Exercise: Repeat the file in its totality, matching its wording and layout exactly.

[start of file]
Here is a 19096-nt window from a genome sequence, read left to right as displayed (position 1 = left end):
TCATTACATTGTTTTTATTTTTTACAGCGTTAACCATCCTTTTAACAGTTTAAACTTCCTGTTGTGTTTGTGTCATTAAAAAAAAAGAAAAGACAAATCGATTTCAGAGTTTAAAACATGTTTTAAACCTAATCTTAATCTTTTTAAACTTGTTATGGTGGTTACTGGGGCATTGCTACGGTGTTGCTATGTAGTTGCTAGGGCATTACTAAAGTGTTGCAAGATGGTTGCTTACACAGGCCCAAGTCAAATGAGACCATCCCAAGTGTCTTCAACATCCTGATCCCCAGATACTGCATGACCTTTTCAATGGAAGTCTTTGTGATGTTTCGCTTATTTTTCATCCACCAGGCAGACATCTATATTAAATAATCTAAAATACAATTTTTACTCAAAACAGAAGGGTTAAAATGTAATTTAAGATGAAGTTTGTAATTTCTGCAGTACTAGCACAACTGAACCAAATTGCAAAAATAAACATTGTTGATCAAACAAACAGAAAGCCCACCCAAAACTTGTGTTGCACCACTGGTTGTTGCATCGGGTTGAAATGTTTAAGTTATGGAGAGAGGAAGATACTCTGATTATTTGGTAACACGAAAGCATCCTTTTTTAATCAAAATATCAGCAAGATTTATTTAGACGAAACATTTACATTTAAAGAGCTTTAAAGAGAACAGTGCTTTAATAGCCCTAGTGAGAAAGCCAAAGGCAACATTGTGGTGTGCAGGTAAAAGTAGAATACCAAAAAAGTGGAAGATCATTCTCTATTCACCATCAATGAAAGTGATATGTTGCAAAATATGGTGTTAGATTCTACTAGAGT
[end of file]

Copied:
Here is a 19096-nt window from a genome sequence, read left to right as displayed (position 1 = left end):
TCATTACATTGTTTTTATTTTTTACAGCGTTAACCATCCTTTTAACAGTTTAAACTTCCTGTTGTGTTTGTGTCATTAAAAAAAAAGAAAAGACAAATCGATTTCAGAGTTTAAAACATGTTTTAAACCTAATCTTAATCTTTTTAAACTTGTTATGGTGGTTACTGGGGCATTGCTACGGTGTTGCTATGTAGTTGCTAGGGCATTACTAAAGTGTTGCAAGATGGTTGCTTACACAGGCCCAAGTCAAATGAGACCATCCCAAGTGTCTTCAACATCCTGATCCCCAGATACTGCATGACCTTTTCAATGGAAGTCTTTGTGATGTTTCGCTTATTTTTCATCCACCAGGCAGACATCTATATTAAATAATCTAAAATACAATTTTTACTCAAAACAGAAGGGTTAAAATGTAATTTAAGATGAAGTTTGTAATTTCTGCAGTACTAGCACAACTGAACCAAATTGCAAAAATAAACATTGTTGATCAAACAAACAGAAAGCCCACCCAAAACTTGTGTTGCACCACTGGTTGTTGCATCGGGTTGAAATGTTTAAGTTATGGAGAGAGGAAGATACTCTGATTATTTGGTAACACGAAAGCATCCTTTTTTAATCAAAATATCAGCAAGATTTATTTAGACGAAACATTTACATTTAAAGAGCTTTAAAGAGAACAGTGCTTTAATAGCCCTAGTGAGAAAGCCAAAGGCAACATTGTGGTGTGCAGGTAAAAGTAGAATACCAAAAAAGTGGAAGATCATTCTCTATTCACCATCAATGAAAGTGATATGTTGCAAAATATGGTGTTAGATTCTACTAGAGT